The wrong name for centuries?
Parthenon vs Hekatompedon
New information by Dr van Rookhuijzen from Utrecht University, published in American Journal of Archaeology and the National Geographic Magazine, Dutch edition, 2019, argues that her research shows that in ancient writings, the central structure on the Acropolis was known by the name Hekatompedon. The large, ancient temple commonly referred to in the modern era as The Parthenon (translation: "house of virgins") actually applies in ancient writings to the Erechtheion. The far larger, central building on the acropolis mount dedicated to the cult of Athena is essentially known as "the hundred-foot temple," i.e., Hekatompedon.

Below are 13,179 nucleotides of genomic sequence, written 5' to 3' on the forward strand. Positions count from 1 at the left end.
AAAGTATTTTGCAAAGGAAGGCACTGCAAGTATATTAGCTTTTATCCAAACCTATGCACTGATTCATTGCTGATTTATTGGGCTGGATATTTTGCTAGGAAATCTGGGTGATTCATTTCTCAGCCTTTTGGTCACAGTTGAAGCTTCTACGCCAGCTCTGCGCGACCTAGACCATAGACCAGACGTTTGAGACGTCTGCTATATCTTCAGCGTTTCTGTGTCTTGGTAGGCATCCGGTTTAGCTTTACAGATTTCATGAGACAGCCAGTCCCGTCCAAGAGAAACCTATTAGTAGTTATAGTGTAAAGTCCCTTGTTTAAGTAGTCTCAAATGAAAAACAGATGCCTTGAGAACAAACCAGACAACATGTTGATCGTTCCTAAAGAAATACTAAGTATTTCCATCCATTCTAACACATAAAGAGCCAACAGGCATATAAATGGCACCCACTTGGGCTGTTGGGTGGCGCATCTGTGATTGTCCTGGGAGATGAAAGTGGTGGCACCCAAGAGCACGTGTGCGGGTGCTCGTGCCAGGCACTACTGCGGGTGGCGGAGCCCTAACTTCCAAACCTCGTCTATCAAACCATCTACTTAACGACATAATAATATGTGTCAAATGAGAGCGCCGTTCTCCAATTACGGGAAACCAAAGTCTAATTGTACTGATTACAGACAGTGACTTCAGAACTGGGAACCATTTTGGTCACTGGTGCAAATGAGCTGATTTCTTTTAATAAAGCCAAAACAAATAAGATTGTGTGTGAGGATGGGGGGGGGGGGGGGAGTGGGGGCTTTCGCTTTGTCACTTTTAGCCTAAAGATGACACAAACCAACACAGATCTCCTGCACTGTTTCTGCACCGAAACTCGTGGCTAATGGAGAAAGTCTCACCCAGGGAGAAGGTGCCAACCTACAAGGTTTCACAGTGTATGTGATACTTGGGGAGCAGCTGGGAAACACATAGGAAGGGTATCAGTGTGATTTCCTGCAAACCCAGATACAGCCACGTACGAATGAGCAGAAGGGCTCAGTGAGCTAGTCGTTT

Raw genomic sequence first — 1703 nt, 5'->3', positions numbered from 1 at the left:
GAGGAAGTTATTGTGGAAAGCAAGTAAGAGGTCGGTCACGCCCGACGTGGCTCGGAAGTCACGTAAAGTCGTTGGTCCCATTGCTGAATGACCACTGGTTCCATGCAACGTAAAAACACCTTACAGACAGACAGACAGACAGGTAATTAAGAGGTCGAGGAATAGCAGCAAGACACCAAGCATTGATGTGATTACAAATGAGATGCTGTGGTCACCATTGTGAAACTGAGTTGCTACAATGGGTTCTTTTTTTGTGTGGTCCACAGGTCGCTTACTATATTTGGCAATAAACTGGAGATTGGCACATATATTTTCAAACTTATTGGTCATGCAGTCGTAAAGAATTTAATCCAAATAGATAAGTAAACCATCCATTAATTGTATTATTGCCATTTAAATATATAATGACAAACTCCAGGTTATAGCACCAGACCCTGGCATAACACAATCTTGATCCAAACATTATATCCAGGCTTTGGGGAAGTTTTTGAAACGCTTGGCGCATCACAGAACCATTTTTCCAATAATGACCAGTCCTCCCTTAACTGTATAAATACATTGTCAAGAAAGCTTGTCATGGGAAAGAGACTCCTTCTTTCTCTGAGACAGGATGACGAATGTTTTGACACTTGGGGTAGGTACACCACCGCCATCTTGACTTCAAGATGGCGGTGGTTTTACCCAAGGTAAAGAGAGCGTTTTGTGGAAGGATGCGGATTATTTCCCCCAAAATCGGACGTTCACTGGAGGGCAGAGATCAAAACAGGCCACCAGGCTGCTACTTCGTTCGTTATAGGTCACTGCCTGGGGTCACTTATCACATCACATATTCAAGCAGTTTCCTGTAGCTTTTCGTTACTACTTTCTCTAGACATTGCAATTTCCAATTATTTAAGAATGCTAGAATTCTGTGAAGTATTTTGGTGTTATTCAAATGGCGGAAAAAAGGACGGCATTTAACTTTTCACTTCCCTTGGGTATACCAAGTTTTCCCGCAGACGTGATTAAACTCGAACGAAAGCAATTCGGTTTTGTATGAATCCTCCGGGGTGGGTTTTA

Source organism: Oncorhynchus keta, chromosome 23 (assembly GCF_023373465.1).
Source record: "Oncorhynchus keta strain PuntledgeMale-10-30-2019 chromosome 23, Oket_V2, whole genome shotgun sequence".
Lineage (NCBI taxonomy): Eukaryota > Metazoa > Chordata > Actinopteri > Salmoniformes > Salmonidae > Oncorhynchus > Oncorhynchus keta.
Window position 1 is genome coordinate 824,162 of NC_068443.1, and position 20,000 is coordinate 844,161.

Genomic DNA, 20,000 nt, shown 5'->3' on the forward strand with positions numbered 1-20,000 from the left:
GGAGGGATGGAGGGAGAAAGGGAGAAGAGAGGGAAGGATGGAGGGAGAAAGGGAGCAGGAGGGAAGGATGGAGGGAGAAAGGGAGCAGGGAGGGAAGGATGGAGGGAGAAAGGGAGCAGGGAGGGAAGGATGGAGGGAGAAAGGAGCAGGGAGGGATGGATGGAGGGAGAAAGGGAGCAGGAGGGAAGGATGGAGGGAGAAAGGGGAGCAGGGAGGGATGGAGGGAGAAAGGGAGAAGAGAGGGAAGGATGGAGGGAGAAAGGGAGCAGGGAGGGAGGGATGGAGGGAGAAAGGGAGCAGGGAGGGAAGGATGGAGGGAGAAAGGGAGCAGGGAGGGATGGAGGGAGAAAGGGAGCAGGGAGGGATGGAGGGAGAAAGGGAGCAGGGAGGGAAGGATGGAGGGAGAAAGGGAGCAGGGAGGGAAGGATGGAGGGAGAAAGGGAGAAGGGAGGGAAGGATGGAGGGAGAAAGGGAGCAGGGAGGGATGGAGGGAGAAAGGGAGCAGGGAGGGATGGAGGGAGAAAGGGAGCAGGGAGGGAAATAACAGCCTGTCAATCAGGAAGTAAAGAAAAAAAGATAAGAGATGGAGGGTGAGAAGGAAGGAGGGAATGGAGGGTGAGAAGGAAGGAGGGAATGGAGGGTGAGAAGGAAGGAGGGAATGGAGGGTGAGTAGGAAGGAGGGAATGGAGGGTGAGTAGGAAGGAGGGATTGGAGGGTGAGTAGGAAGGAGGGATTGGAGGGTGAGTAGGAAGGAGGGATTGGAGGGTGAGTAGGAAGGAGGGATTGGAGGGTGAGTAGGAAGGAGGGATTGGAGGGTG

Dutch scholars claim that the name “Parthenon” – popularized in the Roman period - originally belonged to an entirely different building - UK Telegraph
The Acropolis and the Parthenon pediments
The Acropolis Museum
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Page Dec 2019 | Updated April 2021